What a good question I received from a recent design client! One would automatically assume that the answer is going to be no... one would be wrong! This is a loaded question, so let me provide some follow up info to help clarify why my answer can sometimes be yes.

Photo credit to

Photo credit to

So, my first question to you is which bathroom is this?

If it's a powder room, my answer is YES, we can paint or wallpaper or do a dark wall treatment. Why? Because this room is for show. Yes it's functional because people will use the toilet and wash their hands, so they need to be able to see the faucet handles, but that's basically it! This bathroom serves no other purpose than to look cute and flush! Do what you want to this bathroom, it's your toy to play with. Use it to experiment with color, take a walk on the wild side here. The amount of wall space in here is so minimal and you yourself will rarely use it, so if you mess it up it's cheap to redo and if you go overboard, it's for your guests, not you.. just don't go in there! Chances are you will find your inner creative when designing this small space.

Is this a guest bathroom? 

Do you like having guests? If no- Paint it as dark as you want, then they won't stay long! LOL If your answer is yes, how often do you have guests and how small is this room? If your room has high enough ceilings or a lot of natural light, you may still get away with some dark paint or paper or stone or tile in this room on your wall. Dark tile on your floors doesn't affect the room looking small if you compliment it properly with your lighter wall selections. The purpose of this room is to function when your guests are here, in the morning when they wake up and freshen up, possibly apply makeup and then intermittently during their day and again at night. If your guest bathroom is small, and does not contain bright, natural light, go light on your walls. If you're in love with a dark color, try it in the shower or one accent wall, if it can be any wall other than your vanity sink wall. This wall requires "task" lighting and should be as bright as possible for applying makeup, face washing, shaving etc. 

Is this your master bathroom?

If your answer is yes, how large is it and do you get natural light in it? If you see the ultra contemporary master above, it's massive and has high ceilings. This makes the room appear large and, combined with the window and bright, illuminated mirror, any task can be completed with ease in this room. They counterbalanced the dark walls with bright floors and accent walls in bright white near the shower. As this is YOUR main bathroom, only you spend time in here, so it should be planned the way YOU will use it.  If you don't use a tub, don't put one in... as long as there is ONE tub in the house somewhere, you do not need one in your master. If you have ten foot high ceilings but your room is smaller, try using one dark accent wall, but leaving the remaining walls light. If you absolutely MUST have that fab new dark raisin color in your master, make sure you have a boat-load of lighting to attack the areas you need for tasks. Many homeowners feel that a light bar or two above their sink is sufficient enough to do all they need to do at their sinks. For some this is true, but once you go dark, this will not be the case. Add recessed cans to your ceiling to assist in brightening up your space. If you have lots of natural light coming in, either from a window or solar tube, go nuts with your dark-choosing self. Just make sure if you are the girl who takes two hours to do her hair and makeup in the morning, that your lighting is enough to see the smallest pimple you're trying to cover or eyebrow hair you're trying to pluck! As women, we get so wrapped up in the beauty of the new space, that we forget how it's supposed to function for us.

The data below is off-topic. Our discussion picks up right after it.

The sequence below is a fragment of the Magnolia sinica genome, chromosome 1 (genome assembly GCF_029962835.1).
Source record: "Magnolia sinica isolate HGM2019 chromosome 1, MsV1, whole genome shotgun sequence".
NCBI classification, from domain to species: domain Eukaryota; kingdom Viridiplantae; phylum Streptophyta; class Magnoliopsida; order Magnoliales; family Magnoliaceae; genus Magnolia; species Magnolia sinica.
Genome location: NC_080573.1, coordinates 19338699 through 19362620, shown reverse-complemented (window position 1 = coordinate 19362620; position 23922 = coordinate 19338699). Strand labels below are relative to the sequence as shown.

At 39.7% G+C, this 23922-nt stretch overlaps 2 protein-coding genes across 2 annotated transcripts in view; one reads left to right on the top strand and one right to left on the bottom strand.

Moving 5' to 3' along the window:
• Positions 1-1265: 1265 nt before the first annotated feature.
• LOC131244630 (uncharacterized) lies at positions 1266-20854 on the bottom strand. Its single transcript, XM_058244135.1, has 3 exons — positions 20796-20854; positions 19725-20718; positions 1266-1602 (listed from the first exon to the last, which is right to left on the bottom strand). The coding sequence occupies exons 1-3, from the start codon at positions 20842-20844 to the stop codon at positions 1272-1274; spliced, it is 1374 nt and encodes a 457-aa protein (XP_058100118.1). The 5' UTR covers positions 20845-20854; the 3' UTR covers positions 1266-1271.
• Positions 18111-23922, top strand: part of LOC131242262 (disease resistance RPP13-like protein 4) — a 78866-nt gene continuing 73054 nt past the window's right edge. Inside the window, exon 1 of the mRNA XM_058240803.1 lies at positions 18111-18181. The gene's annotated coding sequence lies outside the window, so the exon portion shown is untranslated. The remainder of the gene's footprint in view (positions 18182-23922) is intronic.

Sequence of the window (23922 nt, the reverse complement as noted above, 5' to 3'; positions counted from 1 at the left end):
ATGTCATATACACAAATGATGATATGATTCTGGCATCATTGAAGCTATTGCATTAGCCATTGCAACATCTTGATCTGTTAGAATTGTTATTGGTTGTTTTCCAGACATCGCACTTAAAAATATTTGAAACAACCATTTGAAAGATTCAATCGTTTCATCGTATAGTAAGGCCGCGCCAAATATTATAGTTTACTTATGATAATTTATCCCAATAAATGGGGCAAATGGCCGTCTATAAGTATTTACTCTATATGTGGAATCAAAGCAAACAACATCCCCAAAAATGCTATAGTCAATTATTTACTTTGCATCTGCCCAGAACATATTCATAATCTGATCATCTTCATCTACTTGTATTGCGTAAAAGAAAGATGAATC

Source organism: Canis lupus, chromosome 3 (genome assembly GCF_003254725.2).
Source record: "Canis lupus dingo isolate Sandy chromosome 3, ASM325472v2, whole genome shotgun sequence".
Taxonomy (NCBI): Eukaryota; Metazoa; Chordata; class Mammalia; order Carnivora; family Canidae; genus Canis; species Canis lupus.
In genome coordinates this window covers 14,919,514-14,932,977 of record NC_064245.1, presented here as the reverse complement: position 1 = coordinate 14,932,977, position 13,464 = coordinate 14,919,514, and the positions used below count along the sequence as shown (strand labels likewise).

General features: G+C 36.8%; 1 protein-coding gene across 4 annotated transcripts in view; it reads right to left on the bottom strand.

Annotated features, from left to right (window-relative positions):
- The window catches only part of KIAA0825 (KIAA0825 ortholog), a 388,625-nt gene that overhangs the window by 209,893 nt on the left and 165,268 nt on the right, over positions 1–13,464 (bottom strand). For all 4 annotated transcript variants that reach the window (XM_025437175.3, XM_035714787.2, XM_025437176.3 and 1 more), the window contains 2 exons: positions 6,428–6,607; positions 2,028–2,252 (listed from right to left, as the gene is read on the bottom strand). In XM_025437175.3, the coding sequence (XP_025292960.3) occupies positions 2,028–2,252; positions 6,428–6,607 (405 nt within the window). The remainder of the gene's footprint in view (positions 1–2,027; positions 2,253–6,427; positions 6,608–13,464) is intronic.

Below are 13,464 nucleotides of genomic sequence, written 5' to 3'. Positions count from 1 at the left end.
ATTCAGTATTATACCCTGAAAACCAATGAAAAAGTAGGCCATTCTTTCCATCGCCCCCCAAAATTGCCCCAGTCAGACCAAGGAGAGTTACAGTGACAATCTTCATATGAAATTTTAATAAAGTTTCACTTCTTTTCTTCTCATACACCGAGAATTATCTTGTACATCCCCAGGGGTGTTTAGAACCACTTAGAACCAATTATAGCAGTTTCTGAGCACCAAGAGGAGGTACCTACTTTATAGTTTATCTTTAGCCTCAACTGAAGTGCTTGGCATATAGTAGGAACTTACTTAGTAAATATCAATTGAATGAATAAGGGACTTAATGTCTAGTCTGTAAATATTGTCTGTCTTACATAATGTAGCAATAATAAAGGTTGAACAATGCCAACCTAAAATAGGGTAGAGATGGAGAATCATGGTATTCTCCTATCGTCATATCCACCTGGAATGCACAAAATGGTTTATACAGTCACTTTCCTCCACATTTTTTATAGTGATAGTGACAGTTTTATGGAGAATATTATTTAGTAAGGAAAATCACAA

SOOOOO... can you go dark in the bathroom? Yes, absolutely, depending on these factors. Now, get to painting! Ned help selecting the right dark or perfect combo palette for your bathroom remodel? I'd love to work with you if you're in the Phoenix-metro area, but I also travel for the right projects. Simply go to my contact page and call or fill out the inquiry form and I'll be in touch.